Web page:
Second, the eigenvectors characterizing a geographic structure reveal a kaleidoscope of possible distinct levels and patterns of spatial autocorrelation. A tutorial needs to be developed for inclusion in a GIS that exploits this feature. Pedagogically speaking, it holds considerable promise for sharpening the map-reading skill of inspecting a map pattern and intuitively being able to ascertain the approximate nature and degree of spatial autocorrelation present in the visualized geographic distribution. Experimentally speaking, it holds considerable promise for resampling experiments in which specific levels of nonzero spatial autocorrelation are to be explored.

While a number of GIS packages have embraced spatial autocorrelation indices, to date somewhat more attention seems to have been devoted to geostatistical implementation. In general, though, everyone seems to have begged the question asking what the relationship is between spatial  autoregression and geostatistics. Spatial scientists and students alike continue to puzzle over this question. A GIS environment is the perfect one to foster a far more comprehensive and deeper understanding of this relationship, since both approaches to georeferenced data analysis focus on the property of spatial autocorrelation. Of course, in order to do so spatial autoregression techniques first need to be implemented in GIS packages.

Therefore one answer to the question addressed by this paper may be summarized as follows:

GIS has been, and continues to be, somewhat successful in raising the awareness of spatial scientists and students about selected features of geostatistics and popular indices of spatial autocorrelation, but overall continues to be quite unsuccessful at making spatial statistical technology widely available to this same group. It certainly possesses the potential to do so, however!

Accordingly, one future research endeavor should be to: introduce tutorials into GIS packages that teach about spatial autocorrelation, and implement spatial autoregression procedures in GIS packages, completing these two tasks in such a way that a user can gain a better understanding about the relationship between geostatistics and spatial autoregression. These achievements should be guided by and would  reflect upon the decade-old debate concerning what spatial analysis routines should be incorporated into a GIS. Moreover, while the GIS environment appears to be satisfactory, implementation of spatial statistical procedures remains neglected by GIS vendors, with one result being a failure for spatial scientists to have access to state-of-the-art research methodology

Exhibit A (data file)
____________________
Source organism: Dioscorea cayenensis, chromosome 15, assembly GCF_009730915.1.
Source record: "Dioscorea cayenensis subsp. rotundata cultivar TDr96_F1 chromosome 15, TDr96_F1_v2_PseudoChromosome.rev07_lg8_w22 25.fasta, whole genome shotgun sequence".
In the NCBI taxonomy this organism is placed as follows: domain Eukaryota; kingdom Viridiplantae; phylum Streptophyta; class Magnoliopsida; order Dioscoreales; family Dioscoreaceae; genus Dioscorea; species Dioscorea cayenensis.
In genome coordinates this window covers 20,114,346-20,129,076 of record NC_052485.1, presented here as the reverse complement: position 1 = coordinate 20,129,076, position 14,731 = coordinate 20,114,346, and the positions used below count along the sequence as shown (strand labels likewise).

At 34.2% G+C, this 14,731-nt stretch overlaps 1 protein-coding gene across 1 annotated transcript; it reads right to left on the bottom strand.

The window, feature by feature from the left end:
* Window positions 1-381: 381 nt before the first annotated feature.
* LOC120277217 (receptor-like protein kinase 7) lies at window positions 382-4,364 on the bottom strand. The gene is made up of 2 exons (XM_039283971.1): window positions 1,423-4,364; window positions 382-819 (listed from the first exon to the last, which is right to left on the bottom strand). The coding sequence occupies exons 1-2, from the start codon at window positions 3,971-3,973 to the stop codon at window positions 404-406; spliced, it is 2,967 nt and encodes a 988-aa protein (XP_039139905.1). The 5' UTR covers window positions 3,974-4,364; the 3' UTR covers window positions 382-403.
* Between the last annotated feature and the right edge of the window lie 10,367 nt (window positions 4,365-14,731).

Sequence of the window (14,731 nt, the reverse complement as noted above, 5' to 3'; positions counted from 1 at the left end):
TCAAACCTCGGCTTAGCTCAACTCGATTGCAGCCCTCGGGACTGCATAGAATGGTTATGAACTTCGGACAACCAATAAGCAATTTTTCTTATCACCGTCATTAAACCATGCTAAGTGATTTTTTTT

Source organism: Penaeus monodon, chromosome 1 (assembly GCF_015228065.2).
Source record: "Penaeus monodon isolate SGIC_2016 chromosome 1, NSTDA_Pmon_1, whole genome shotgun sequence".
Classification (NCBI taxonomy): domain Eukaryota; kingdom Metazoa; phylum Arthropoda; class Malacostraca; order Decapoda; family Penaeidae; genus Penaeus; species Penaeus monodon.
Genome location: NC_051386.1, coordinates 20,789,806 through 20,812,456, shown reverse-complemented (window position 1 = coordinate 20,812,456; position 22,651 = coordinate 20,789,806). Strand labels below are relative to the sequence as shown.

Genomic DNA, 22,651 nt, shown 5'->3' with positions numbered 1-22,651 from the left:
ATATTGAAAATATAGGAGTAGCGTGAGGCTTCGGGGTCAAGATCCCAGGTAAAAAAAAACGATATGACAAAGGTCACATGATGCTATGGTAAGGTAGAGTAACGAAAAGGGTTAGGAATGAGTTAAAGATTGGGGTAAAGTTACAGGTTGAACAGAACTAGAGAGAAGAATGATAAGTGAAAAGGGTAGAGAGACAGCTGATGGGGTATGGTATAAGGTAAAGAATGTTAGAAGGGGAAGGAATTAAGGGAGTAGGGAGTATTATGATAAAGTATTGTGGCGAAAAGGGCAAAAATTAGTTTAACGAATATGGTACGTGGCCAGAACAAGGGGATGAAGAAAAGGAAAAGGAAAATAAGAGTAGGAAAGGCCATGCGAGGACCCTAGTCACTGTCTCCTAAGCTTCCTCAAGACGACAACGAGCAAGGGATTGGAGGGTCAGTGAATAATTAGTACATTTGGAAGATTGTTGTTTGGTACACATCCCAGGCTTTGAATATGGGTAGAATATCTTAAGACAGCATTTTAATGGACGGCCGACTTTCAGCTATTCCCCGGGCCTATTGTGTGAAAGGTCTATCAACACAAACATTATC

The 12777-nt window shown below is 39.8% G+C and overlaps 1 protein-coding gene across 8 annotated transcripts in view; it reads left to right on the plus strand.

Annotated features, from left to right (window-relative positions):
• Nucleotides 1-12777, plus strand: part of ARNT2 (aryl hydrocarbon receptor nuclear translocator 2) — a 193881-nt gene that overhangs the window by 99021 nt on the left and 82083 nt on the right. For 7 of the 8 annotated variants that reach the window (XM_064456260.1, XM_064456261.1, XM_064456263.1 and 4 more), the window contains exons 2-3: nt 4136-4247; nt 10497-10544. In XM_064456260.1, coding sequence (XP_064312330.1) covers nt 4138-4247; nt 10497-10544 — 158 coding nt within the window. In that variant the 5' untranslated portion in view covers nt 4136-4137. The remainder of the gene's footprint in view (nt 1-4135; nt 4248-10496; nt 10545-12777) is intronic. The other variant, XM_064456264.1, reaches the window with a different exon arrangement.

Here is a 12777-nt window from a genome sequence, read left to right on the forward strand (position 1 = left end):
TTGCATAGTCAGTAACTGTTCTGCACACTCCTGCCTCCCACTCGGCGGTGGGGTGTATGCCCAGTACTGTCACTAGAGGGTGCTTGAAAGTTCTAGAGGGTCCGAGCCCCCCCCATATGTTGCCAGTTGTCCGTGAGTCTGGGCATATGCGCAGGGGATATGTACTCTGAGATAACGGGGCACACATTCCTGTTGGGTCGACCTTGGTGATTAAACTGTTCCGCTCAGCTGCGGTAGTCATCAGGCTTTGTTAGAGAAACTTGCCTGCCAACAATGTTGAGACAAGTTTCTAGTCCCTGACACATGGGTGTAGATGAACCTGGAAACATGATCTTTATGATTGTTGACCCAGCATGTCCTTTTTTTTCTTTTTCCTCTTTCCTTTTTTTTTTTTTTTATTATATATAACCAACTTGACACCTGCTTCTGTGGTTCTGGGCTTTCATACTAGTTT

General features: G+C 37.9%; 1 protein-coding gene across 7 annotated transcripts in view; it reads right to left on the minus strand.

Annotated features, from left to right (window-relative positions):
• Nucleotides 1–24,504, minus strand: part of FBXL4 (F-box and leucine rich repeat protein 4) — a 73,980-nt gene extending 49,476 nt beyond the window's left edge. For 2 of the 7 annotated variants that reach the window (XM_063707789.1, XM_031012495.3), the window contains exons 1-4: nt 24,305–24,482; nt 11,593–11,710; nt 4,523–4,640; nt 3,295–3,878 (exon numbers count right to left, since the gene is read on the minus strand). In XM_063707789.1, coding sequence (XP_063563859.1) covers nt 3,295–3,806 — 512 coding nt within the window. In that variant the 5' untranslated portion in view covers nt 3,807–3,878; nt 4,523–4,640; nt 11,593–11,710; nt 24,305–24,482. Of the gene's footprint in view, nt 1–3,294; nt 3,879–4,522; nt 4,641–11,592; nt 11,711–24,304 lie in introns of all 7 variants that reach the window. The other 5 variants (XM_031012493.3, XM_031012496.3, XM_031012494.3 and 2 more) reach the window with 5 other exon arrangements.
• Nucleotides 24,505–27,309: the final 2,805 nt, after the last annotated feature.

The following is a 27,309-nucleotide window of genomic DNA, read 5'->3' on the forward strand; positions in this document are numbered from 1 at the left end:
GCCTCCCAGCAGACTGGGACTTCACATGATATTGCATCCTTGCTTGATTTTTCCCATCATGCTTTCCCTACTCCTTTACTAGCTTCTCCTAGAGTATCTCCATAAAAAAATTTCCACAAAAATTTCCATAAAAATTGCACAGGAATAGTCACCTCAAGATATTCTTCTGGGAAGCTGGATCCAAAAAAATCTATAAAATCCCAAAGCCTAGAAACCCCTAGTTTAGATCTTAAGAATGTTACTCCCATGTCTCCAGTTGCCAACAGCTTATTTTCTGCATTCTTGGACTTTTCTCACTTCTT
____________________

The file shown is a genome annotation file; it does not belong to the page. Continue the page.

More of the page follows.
Curriculum Vitae

Daniel A. Griffith, professor of Geography, has been at Syracuse University since 1988, following ten years as a faculty member at SUNY/Buffalo.  He received his doctorate in geography from the University of Toronto, and an M.Sc. in statistics from the Pennsylvania State University.  While at SU he has served as both Chair of and Director of Graduate Studies for the Department of Geography, and Director for the Applied Statistics Program in the College of Arts & Sciences.  His papers have appeared in geography, regional science, and statistics journals, including Annals of the Association of American Geographers, Journal of Regional Science, Environment and Planning, Geographical Analysis, and Journal of Statistical Planning and Inference.  In addition to publishing over 100 articles, book chapters, and discussion papers, he has (co-)authored/edited 14 books and monographs, including Spatial Autocorrelation (1987), Advanced Spatial Statistics (1988), Spatial Regression Analysis on the PC (1993), Statistical Analysis for Geographers  (1991), and Multivariate Analysis for Geographers (1997).  His most recent work concerning pediatric lead poisoning in Syracuse was the topic of a feature article in the Syracuse Herald-Journal.  His research has been funded by the National Science Foundation, the State of New York, NATO Scientific Affairs, the Fulbright Commission, and the Government of Canada.  Dan has been a visiting professor at the University of Rome and Erasmus University Rotterdam, and has given more than 100 invited lectures, including ones to the Tinbergen Institute-Rotterdam, the Max Plank Institute of Solid State Physics-Stuttgart, NCGIA, Cambridge University, University of Paris I, University of Vienna, University of Toronto, Cornell University, and University of Minnesota.  He has been a Fulbright Research Fellow to Canada, received two software awards from the AAG Microcomputer Specialty Group, received an AAG Nystrom award for his doctoral dissertation, and has been listed in a number of biographical references, including Who's Who in American Education.  Dan is a member of Simga Xi, and has received outstanding alumni awards from the University of Toronto’s Geography Department and Indiana University of Pennsylvania.  His areas of interest and expertise include spatial statistics, quantitative-urban-economic geography, and statistical consulting. 


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Daniel A. Griffith
Department of Geography
Syracuse University, NY